The maritime industry is going through a major digital transformation. Vast amounts of data are being generated by sensors and systems on ships, and owners and operators are using this data to drive operational efficiency and decision-making like never before. However, uncertainties around who actually owns and controls all of this data have created challenges that are slowing the pace of digitalisation.
The concept of data ownership does not equate to the ownership of a physical asset. If you purchase and own a thermometer, you have the right to control access to the temperature readings from that instrument. But you do not inherently own the factual data, the ambient temperature itself, that is being measured. Similarly, a shipowner does not automatically own data about the ship’s position, course, speed, machinery temperatures, fuel levels, etc, just because they own the vessel.
Historically, original equipment manufacturers (OEMs) of maritime technologies have frequently collected operational data from their products installed on ships. This was often mutually beneficial, allowing OEMs to analyse the data to improve product designs and performance while monitoring assets for customers. Shipowners and operators granted OEMs access to data under service contracts and remote monitoring agreements.
However, shipowners now perceive greater value in the data produced by their vessels. With data analytics capabilities improving, they are less willing to automatically grant OEMs unlimited access to data from sensors and systems made by those manufacturers. At the same time, many OEMs have themselves monetised data access, selling derived analytics services and products back to shipowners but not necessarily compensating them for the raw data generated by their ships.
Much of the uncertainty around maritime technical data rights and ownership has arisen because regulations like the EU’s General Data Protection Regulation and the California Consumer Privacy Act of 2018 focused on personal data ownership, not machine-generated operational data from ship systems. With no clear legal frameworks in this area, contracts between OEMs and shipowners have had to govern data rights on a case-by-case basis. OEMs have often retained significant control and proprietary access rights in these deals.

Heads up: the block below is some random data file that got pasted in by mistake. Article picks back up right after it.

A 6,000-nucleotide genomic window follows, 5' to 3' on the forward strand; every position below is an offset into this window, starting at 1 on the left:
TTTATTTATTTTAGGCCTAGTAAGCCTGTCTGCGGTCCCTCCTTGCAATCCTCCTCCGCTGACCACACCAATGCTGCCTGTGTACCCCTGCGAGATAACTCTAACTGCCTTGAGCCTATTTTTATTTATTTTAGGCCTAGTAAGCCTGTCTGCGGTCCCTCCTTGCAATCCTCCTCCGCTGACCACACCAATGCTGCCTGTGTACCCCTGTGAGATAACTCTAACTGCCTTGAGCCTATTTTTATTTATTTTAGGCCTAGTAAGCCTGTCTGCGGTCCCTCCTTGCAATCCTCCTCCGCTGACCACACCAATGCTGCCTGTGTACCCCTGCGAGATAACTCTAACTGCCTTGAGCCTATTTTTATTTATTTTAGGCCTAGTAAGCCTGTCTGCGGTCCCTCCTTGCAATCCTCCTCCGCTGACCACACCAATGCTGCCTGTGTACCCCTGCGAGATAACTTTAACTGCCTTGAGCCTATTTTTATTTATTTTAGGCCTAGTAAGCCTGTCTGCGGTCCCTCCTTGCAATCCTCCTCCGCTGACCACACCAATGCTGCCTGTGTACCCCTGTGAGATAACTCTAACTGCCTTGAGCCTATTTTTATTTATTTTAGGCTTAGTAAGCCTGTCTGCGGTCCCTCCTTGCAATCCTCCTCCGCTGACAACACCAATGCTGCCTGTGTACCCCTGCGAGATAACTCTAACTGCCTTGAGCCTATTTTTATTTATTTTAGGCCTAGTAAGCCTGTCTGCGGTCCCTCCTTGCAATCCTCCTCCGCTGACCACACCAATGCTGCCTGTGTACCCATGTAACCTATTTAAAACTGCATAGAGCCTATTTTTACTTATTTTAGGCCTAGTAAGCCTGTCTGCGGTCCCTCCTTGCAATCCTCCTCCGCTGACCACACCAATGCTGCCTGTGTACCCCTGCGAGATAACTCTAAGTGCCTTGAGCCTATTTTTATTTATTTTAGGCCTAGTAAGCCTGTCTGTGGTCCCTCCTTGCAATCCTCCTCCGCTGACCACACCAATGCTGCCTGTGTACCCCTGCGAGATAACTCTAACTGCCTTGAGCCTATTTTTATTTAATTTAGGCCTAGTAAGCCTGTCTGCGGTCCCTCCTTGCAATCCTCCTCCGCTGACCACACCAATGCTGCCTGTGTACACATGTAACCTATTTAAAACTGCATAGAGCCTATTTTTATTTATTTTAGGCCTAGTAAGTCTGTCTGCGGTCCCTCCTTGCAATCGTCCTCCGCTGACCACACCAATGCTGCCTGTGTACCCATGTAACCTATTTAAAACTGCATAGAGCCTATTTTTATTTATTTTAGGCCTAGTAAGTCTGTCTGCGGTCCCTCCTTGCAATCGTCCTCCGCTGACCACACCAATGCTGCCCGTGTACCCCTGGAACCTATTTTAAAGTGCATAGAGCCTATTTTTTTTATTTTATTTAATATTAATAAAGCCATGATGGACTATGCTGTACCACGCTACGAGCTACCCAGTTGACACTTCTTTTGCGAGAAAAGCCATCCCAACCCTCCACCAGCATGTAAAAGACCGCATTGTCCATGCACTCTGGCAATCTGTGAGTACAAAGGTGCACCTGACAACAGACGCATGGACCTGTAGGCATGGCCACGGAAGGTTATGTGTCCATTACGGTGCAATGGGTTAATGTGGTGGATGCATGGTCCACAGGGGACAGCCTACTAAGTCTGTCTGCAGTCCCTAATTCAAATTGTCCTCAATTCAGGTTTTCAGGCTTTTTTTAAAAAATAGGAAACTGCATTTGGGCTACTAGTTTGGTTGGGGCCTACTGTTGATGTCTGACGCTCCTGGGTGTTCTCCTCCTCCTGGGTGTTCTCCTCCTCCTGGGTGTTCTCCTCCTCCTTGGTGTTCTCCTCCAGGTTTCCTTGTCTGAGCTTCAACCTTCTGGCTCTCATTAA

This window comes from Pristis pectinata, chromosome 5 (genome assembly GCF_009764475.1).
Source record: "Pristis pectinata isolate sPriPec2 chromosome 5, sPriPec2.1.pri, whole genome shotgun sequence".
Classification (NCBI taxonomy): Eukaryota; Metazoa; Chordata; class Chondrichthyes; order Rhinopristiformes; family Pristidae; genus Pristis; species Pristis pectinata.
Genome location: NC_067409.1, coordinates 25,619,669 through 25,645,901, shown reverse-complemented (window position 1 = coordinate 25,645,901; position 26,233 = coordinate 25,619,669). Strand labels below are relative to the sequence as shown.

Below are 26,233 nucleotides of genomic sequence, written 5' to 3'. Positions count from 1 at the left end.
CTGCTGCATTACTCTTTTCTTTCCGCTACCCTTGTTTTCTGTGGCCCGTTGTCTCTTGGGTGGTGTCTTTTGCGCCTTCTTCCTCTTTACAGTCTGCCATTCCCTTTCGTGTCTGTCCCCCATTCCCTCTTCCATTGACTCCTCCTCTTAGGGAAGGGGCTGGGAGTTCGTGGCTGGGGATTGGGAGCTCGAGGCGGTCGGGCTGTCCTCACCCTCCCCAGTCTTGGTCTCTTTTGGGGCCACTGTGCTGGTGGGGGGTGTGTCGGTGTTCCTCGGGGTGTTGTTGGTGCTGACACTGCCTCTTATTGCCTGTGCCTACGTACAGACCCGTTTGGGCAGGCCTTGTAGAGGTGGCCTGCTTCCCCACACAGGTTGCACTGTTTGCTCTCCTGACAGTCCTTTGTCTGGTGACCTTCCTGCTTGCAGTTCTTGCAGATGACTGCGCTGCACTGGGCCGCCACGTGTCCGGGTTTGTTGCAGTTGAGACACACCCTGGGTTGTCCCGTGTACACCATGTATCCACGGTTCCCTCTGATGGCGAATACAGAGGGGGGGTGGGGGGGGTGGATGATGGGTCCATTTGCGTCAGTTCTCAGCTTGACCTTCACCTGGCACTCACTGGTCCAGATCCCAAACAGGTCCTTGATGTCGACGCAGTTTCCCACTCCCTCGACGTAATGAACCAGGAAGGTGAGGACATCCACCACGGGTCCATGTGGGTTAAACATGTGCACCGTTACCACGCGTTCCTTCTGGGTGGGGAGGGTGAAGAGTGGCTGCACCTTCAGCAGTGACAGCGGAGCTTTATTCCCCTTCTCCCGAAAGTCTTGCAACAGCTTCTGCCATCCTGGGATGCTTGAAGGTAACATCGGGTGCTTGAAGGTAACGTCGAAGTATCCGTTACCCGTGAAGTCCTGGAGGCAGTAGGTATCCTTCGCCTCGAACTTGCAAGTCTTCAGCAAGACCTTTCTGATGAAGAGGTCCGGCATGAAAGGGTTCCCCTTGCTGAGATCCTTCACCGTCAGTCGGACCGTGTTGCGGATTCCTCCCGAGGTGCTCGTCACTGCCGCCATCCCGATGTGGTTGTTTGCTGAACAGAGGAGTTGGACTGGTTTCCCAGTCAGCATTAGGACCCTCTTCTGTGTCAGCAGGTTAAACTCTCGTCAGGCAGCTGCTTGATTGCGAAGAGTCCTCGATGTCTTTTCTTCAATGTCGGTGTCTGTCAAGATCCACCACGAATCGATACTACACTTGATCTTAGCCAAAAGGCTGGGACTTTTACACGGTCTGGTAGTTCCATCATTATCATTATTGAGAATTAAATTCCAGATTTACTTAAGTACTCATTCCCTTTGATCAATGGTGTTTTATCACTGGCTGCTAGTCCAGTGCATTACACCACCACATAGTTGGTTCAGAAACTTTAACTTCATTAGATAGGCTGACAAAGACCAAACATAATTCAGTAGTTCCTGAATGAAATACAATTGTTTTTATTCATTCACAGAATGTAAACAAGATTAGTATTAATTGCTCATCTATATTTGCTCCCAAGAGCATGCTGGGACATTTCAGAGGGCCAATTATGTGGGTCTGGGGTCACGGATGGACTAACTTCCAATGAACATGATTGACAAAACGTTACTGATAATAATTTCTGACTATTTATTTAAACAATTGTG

In recognition of this issue for business customers across sectors, some governments are now moving to update regulations to favour more significant access to and control of device-generated data by the owners of the physical assets. For example, the proposed EU Data Act aims to ensure manufacturers provide product data to their customers when requested so companies can better leverage the data from purchased equipment for uses like analytics and monitoring. Such legal measures could significantly increase shipowners’ ability to obtain and integrate data from onboard systems supplied by OEMs.
While contracts between OEMs and shipowners will likely continue to play a key role in governing data rights, the evolution of ownership concepts for technical and operational data is underway. Increased shipowner access to and control data, supported by appropriate cyber security rules and compliance frameworks, could accelerate digitalisation across the maritime industry. Meanwhile, technical innovation and market competition may also disrupt some traditional OEM roles in the marine data economy. With more options for replacing legacy sensors and systems with open data platforms, shipowners are gaining leverage in negotiations over data rights.
For a more in depth understanding of the topics covered in this article, refer to our latest thought leadership report titled ‘Common Interest; How the maritime industry can share data, collaborate with trust, and build a mutually beneficial digital ecosystem.’ This comprehensive guide benchmarks shipping’s progress on using digital solutions to collaborate on decarbonisation goals and shows how industry frontrunners are breaking down the technical, legal, financial and cultural barriers.